Asia's Long-term Growth and Integration: Reaching beyond Trade Policy Barriers

Publication | September 2005

Over the past four decades, international attention to trade policy has focused on lowering border transaction costs related directly to trade policy, most notably through GATT/WTO processes for tariffication and tariff reduction, but also in a myriad of bilateral and regional arrangements. However, trade policies are only one element of the overall costs of trade for modern international business. Logistical, institutional, and regulatory barriers are often more costly than tariffs. Broadly defined, trade costs include policy barriers (tariffs and nontariff barriers), transportation costs, local distribution costs, information costs, contract enforcement costs, and other border-related barriers such as language and currency conversion. Increasing trade efficiency and lowering these costs can boost growth, employment, trade and integration substantially.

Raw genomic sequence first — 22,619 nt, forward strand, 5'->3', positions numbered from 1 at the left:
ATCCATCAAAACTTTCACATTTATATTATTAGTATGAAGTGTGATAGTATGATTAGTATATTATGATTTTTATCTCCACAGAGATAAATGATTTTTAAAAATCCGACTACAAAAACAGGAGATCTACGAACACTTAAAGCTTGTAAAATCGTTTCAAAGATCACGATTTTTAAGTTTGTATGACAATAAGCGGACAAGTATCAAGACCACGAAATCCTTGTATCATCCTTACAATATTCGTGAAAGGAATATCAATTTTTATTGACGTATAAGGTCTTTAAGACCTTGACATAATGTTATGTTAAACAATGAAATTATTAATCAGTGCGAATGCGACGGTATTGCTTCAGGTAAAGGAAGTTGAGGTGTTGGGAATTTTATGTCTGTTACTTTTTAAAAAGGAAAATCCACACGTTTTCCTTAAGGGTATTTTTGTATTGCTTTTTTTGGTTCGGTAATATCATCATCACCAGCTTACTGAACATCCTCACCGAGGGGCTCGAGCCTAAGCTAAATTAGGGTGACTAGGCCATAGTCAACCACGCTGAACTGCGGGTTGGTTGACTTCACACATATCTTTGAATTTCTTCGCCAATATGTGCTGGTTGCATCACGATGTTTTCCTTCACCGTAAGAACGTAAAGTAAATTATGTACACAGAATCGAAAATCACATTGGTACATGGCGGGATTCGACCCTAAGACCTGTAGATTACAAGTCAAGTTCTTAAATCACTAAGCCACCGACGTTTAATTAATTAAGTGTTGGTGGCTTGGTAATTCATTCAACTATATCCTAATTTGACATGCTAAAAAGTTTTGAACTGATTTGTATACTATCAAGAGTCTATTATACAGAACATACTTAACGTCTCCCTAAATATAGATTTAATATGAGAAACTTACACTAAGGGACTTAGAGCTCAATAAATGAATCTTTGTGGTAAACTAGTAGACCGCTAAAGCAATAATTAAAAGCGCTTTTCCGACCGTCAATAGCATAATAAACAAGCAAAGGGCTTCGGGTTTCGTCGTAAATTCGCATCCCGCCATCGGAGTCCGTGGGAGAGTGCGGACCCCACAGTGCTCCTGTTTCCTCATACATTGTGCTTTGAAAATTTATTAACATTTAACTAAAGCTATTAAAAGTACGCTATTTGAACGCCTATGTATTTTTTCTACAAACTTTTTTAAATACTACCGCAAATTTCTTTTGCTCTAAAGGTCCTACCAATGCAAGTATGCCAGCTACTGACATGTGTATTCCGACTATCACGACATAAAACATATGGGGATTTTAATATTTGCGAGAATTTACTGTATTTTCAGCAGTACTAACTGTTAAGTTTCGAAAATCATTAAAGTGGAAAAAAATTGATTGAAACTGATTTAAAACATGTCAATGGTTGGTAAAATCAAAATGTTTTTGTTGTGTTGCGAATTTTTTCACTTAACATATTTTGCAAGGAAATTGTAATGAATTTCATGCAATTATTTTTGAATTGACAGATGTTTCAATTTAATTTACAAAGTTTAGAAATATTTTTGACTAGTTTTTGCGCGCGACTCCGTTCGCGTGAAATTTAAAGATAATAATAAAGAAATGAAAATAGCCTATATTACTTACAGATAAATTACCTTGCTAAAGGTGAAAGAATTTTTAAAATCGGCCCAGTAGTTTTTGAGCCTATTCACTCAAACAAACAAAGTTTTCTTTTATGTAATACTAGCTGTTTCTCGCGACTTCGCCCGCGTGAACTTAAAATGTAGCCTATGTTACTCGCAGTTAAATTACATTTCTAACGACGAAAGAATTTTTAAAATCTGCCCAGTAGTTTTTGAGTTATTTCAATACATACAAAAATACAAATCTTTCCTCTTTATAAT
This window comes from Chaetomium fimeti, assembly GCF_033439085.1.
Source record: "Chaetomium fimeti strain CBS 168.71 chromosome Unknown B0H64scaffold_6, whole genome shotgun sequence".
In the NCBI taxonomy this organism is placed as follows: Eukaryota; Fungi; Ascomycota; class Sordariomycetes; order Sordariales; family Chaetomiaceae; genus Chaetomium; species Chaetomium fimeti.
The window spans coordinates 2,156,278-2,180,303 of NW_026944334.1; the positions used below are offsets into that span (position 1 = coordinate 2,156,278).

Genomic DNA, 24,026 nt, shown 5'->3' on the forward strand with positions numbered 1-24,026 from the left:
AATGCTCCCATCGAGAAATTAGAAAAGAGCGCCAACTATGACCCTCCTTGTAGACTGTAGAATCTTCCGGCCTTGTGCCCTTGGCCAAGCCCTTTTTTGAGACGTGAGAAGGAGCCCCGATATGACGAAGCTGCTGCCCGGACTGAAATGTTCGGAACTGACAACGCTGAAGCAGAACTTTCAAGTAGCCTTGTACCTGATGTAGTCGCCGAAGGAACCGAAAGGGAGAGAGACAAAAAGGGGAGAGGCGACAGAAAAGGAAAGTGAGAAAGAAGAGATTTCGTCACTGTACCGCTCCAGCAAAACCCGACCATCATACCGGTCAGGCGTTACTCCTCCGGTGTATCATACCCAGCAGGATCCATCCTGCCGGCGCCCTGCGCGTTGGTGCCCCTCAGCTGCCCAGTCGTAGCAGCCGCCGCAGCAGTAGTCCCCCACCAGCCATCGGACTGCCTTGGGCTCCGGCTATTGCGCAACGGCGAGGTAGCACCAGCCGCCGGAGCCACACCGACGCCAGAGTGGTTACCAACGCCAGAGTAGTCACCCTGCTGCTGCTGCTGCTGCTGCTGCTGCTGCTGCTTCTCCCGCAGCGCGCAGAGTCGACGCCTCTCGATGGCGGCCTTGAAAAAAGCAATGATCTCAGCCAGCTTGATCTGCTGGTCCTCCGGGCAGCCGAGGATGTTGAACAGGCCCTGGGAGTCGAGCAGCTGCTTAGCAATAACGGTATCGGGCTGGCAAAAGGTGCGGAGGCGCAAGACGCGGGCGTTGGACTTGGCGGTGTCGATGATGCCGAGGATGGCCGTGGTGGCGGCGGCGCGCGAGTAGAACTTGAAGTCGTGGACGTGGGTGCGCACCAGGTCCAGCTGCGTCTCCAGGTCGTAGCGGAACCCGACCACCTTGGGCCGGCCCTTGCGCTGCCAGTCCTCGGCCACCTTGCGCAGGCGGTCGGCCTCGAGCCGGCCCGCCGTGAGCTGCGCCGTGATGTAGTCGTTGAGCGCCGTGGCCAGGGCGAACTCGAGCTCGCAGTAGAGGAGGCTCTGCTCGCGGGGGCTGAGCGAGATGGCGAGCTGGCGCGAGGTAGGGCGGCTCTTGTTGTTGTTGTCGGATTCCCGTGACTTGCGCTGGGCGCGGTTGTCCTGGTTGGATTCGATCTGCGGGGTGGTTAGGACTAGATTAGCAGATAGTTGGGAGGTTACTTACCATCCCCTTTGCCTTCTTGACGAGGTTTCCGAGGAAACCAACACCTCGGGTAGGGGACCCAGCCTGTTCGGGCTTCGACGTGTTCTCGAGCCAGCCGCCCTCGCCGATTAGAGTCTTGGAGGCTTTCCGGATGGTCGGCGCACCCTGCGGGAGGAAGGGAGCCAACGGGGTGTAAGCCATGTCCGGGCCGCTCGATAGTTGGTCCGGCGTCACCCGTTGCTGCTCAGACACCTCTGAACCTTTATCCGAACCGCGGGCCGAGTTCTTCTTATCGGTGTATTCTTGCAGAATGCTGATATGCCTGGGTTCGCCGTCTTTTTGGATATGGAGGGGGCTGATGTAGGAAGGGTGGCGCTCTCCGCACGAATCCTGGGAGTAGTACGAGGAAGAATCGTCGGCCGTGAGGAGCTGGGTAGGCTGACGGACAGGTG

• Introduction
  • Reducing Trade Costs
  • Assessing the Gains of Broader Trade Reforms
  • Conclusions
  • References